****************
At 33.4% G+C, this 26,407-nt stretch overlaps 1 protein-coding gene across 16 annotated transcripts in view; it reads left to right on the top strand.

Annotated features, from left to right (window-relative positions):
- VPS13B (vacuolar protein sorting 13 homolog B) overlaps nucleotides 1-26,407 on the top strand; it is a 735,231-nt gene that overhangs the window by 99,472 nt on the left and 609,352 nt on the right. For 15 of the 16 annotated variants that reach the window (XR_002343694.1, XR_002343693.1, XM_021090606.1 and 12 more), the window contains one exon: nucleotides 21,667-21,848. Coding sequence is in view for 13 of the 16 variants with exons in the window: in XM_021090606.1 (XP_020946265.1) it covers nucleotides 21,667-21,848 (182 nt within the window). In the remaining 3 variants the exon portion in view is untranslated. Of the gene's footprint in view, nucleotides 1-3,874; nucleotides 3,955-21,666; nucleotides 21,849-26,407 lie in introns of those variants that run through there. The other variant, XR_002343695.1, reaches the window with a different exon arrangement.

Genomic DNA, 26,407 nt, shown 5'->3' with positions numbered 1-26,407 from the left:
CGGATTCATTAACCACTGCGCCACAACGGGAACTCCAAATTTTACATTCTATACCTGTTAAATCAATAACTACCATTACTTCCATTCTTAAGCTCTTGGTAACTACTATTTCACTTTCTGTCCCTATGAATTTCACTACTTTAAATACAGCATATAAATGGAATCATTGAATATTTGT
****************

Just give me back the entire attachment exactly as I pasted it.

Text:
At 33.4% G+C, this 26,407-nt stretch overlaps 1 protein-coding gene across 16 annotated transcripts in view; it reads left to right on the top strand.

Annotated features, from left to right (window-relative positions):
- VPS13B (vacuolar protein sorting 13 homolog B) overlaps nucleotides 1-26,407 on the top strand; it is a 735,231-nt gene that overhangs the window by 99,472 nt on the left and 609,352 nt on the right. For 15 of the 16 annotated variants that reach the window (XR_002343694.1, XR_002343693.1, XM_021090606.1 and 12 more), the window contains one exon: nucleotides 21,667-21,848. Coding sequence is in view for 13 of the 16 variants with exons in the window: in XM_021090606.1 (XP_020946265.1) it covers nucleotides 21,667-21,848 (182 nt within the window). In the remaining 3 variants the exon portion in view is untranslated. Of the gene's footprint in view, nucleotides 1-3,874; nucleotides 3,955-21,666; nucleotides 21,849-26,407 lie in introns of those variants that run through there. The other variant, XR_002343695.1, reaches the window with a different exon arrangement.

Genomic DNA, 26,407 nt, shown 5'->3' with positions numbered 1-26,407 from the left:
CGGATTCATTAACCACTGCGCCACAACGGGAACTCCAAATTTTACATTCTATACCTGTTAAATCAATAACTACCATTACTTCCATTCTTAAGCTCTTGGTAACTACTATTTCACTTTCTGTCCCTATGAATTTCACTACTTTAAATACAGCATATAAATGGAATCATTGAATATTTGT